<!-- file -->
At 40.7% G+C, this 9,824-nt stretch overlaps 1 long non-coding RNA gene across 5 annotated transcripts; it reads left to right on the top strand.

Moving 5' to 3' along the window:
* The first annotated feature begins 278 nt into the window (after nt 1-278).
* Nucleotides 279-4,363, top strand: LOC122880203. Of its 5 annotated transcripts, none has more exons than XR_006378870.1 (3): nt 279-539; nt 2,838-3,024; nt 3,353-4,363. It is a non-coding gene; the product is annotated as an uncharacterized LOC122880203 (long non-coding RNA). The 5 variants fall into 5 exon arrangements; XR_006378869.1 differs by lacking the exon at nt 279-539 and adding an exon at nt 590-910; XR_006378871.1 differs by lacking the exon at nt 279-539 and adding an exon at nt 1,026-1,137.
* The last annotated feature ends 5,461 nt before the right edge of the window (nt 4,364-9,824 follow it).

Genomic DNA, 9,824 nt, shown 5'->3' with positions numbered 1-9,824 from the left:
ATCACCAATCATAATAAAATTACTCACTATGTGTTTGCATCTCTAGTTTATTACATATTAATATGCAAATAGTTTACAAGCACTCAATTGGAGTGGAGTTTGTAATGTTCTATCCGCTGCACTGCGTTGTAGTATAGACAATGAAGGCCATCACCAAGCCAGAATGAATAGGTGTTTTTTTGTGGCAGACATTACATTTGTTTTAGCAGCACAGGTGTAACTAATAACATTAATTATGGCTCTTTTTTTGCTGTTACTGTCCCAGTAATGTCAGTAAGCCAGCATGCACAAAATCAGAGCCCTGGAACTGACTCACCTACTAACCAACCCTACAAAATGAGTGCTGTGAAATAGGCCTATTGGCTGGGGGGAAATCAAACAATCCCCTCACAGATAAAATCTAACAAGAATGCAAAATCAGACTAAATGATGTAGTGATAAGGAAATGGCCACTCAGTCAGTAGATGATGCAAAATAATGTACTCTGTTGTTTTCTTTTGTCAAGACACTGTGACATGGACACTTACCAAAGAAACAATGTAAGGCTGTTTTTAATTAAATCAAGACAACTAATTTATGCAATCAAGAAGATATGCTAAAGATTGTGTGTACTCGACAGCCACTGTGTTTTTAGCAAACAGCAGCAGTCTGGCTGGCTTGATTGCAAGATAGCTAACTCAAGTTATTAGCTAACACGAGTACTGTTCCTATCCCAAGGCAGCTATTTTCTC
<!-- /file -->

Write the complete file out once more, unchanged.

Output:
At 40.7% G+C, this 9,824-nt stretch overlaps 1 long non-coding RNA gene across 5 annotated transcripts; it reads left to right on the top strand.

Moving 5' to 3' along the window:
* The first annotated feature begins 278 nt into the window (after nt 1-278).
* Nucleotides 279-4,363, top strand: LOC122880203. Of its 5 annotated transcripts, none has more exons than XR_006378870.1 (3): nt 279-539; nt 2,838-3,024; nt 3,353-4,363. It is a non-coding gene; the product is annotated as an uncharacterized LOC122880203 (long non-coding RNA). The 5 variants fall into 5 exon arrangements; XR_006378869.1 differs by lacking the exon at nt 279-539 and adding an exon at nt 590-910; XR_006378871.1 differs by lacking the exon at nt 279-539 and adding an exon at nt 1,026-1,137.
* The last annotated feature ends 5,461 nt before the right edge of the window (nt 4,364-9,824 follow it).

Genomic DNA, 9,824 nt, shown 5'->3' with positions numbered 1-9,824 from the left:
ATCACCAATCATAATAAAATTACTCACTATGTGTTTGCATCTCTAGTTTATTACATATTAATATGCAAATAGTTTACAAGCACTCAATTGGAGTGGAGTTTGTAATGTTCTATCCGCTGCACTGCGTTGTAGTATAGACAATGAAGGCCATCACCAAGCCAGAATGAATAGGTGTTTTTTTGTGGCAGACATTACATTTGTTTTAGCAGCACAGGTGTAACTAATAACATTAATTATGGCTCTTTTTTTGCTGTTACTGTCCCAGTAATGTCAGTAAGCCAGCATGCACAAAATCAGAGCCCTGGAACTGACTCACCTACTAACCAACCCTACAAAATGAGTGCTGTGAAATAGGCCTATTGGCTGGGGGGAAATCAAACAATCCCCTCACAGATAAAATCTAACAAGAATGCAAAATCAGACTAAATGATGTAGTGATAAGGAAATGGCCACTCAGTCAGTAGATGATGCAAAATAATGTACTCTGTTGTTTTCTTTTGTCAAGACACTGTGACATGGACACTTACCAAAGAAACAATGTAAGGCTGTTTTTAATTAAATCAAGACAACTAATTTATGCAATCAAGAAGATATGCTAAAGATTGTGTGTACTCGACAGCCACTGTGTTTTTAGCAAACAGCAGCAGTCTGGCTGGCTTGATTGCAAGATAGCTAACTCAAGTTATTAGCTAACACGAGTACTGTTCCTATCCCAAGGCAGCTATTTTCTC